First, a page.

Lonely corncrake halts silage making in Tyrone
A rare bird almost rendered extinct by modern farming methods has become an unexpected but very welcome new tenant at a Co Tyrone farm.
For a lovelorn corncrake has set up a summer home at the farm of Jody McGrath near Benburb, who is only too delighted to relax his tight schedule of silaging to accommodate the visitor, now nearly extinct on these shores.
News of the Benburb bird is one of up to only three reports of a sighting of a corncrake in Northern Ireland this year.
Excited officials from the RSPB have been astounded that the bird has stayed so long and believe it is patiently maintaining a vigil for a mate, the purpose of its sojourn to the lush green lands of Co Tyrone.
Migrating here every spring, the corncrake’s usual habitat is the south Sahara in Africa.
Though modern farming is driven by the tight timetables of seasonal demands, Jody is relaxed about effectively letting out an entire field to accommodate the shy and secretive bird.
“I can mow it later,” he said, happy to stall the cut until the departure of his visitor, which he laments could be “any day now”.
The silage field has lain untouched and unmown since June, when his father-in-law, 86-year-old John Conlon, heard the distinctive sound he’d not heard since he was a much younger man.
And he knew at once it was a corncrake.
He said: “I haven't heard that noise in 40 years and to suddenly hear it on my doorstep one evening was amazing.”
Confirmation was soon made by delighted RSPB officers who have since been out a number of times to hear the loud cry of the bird, which is described as a male caller.
It is from the less than romantic surroundings of the silage field that every night the rare visitor to Northern Ireland commences his incessant and cacophonous call for a mate — from dusk until dawn.
The sound it makes has been compared to a person running their finger very quickly over the teeth of a comb, and its singular song has given the bird its scientific name, ‘Crex Crex’.
“It’s so loud”, revealed Jody, “that neighbours who live three miles away can hear it.”
He said he can’t help but pity the poor bird whose nocturnal appeals will surely remain unrequited. “The chances of a female landing here are as little as next to none,” he said.
Every night since the rare bird arrived on the farm it has become the focus of much attention, with cars arriving as night falls to catch the bird’s captivating call.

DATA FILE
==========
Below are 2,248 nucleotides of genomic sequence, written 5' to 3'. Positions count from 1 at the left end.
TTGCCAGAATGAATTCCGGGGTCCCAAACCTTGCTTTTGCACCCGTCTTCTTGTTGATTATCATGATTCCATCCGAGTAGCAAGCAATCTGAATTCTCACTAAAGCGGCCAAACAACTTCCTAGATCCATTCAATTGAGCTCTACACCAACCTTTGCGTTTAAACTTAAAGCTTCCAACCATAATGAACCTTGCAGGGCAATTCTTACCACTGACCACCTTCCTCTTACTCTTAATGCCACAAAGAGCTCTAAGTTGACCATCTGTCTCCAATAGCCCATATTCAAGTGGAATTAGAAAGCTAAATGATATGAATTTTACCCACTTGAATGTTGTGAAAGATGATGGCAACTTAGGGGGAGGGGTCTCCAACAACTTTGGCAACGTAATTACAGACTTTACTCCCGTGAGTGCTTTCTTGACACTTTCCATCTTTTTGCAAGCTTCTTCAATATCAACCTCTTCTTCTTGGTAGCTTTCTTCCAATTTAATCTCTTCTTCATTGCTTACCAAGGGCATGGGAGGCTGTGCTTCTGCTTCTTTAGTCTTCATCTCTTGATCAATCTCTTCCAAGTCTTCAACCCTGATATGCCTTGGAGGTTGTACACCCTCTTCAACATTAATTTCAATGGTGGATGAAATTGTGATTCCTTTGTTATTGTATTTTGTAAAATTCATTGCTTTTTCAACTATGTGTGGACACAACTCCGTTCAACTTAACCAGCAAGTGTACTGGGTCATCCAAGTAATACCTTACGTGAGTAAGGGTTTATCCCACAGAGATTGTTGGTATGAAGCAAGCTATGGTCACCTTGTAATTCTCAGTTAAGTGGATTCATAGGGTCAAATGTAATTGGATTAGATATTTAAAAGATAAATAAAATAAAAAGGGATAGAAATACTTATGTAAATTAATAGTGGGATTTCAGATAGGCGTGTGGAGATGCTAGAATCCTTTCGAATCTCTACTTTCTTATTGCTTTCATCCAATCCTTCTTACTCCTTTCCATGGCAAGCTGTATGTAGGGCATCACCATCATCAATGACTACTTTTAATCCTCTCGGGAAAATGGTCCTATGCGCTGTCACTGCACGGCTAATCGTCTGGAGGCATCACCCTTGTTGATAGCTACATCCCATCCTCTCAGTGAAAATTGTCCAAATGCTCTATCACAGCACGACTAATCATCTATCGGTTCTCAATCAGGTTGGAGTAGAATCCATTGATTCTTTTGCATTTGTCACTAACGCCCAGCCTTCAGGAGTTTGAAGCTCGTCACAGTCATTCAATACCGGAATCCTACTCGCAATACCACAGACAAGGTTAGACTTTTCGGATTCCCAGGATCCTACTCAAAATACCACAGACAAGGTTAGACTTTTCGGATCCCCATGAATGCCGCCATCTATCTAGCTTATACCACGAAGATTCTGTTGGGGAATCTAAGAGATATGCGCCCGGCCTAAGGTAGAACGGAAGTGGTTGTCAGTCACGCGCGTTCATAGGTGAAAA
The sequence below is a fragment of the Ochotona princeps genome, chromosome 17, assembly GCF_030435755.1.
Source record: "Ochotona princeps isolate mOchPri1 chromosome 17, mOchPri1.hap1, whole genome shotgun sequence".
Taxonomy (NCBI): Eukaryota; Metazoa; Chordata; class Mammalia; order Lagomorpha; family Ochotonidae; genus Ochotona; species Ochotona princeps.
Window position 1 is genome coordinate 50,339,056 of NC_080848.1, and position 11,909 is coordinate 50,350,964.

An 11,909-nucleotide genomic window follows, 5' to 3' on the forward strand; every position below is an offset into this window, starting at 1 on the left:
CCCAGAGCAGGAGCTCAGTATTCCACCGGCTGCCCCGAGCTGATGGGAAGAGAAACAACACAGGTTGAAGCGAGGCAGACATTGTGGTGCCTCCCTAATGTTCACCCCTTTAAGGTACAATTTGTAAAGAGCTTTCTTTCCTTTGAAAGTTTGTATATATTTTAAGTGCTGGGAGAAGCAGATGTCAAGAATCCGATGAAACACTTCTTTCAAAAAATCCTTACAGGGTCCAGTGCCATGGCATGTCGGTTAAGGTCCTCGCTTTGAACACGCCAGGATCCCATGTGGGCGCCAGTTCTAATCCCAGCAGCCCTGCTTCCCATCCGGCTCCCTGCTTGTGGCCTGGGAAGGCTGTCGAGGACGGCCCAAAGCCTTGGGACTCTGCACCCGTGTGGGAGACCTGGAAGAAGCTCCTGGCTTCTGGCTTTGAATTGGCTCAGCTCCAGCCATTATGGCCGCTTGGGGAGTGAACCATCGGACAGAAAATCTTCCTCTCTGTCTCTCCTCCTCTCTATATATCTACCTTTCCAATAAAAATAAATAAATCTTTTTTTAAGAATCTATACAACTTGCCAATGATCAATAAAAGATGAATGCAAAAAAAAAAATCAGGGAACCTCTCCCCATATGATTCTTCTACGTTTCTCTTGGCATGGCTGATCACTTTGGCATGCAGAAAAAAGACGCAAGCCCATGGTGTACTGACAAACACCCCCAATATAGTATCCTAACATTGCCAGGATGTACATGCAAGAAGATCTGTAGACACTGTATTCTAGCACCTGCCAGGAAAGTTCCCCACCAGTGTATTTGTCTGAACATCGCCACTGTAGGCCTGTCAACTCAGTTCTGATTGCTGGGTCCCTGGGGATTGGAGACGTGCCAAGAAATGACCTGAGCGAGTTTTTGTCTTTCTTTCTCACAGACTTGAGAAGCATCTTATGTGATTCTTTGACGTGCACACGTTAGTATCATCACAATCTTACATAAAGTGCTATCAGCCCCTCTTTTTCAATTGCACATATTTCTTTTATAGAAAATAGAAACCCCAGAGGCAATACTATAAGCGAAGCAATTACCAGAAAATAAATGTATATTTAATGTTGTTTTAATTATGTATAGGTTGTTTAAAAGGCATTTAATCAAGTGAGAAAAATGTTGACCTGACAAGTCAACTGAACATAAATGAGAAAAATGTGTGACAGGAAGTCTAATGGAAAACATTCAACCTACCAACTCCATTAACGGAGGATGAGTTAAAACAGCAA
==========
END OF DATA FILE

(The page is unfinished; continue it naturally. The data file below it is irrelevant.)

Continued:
“People are parking their cars along the roadside to hear it and they’ve come from as far as Antrim and Fermanagh,” he said.
However, no-one has ever caught sight of the would-be lothario.
Claire Barnett is one very excited farmland bird recovery officer with the RSPB.
“None have ever stayed for so long,” she said. “This has been an extremely rare case.”
One bird was reported in the Ballygalley area of Co Antrim in May, and another in Castlerock around the same time, she confirmed, though she conceded it could have been the same bird.
Claire added that she’s been struck by the strategy the McGrath corncrake has apparently adopted to attract a mate.
Revealing that it has made its home at the top of a hill at the farm, she said: “We thought it was so obvious it was up there to enable its voice to carry as far as possible.”
And while she’s confident he’ll be back next year, she thinks he might even have been born there too.
In the last 30 years the number of corncrakes has declined dramatically across Northern Ireland due to the modern face of farming. The rise in the use of mowing machines has led to the bird often meeting a bloody end. With numbers down so significantly, the bird is on the verge of extinction here. Since 2008 there have been only two confirmed pairs of corncrakes within our shores.
Standing about 10 inches tall, corncrakes have a mottled buff brown plumage, speckled grey head and neck, with black streaks on their back. During flight, bright chestnut patches are visible on their wings and both sexes look almost identical, with the male having less grey in the plumage.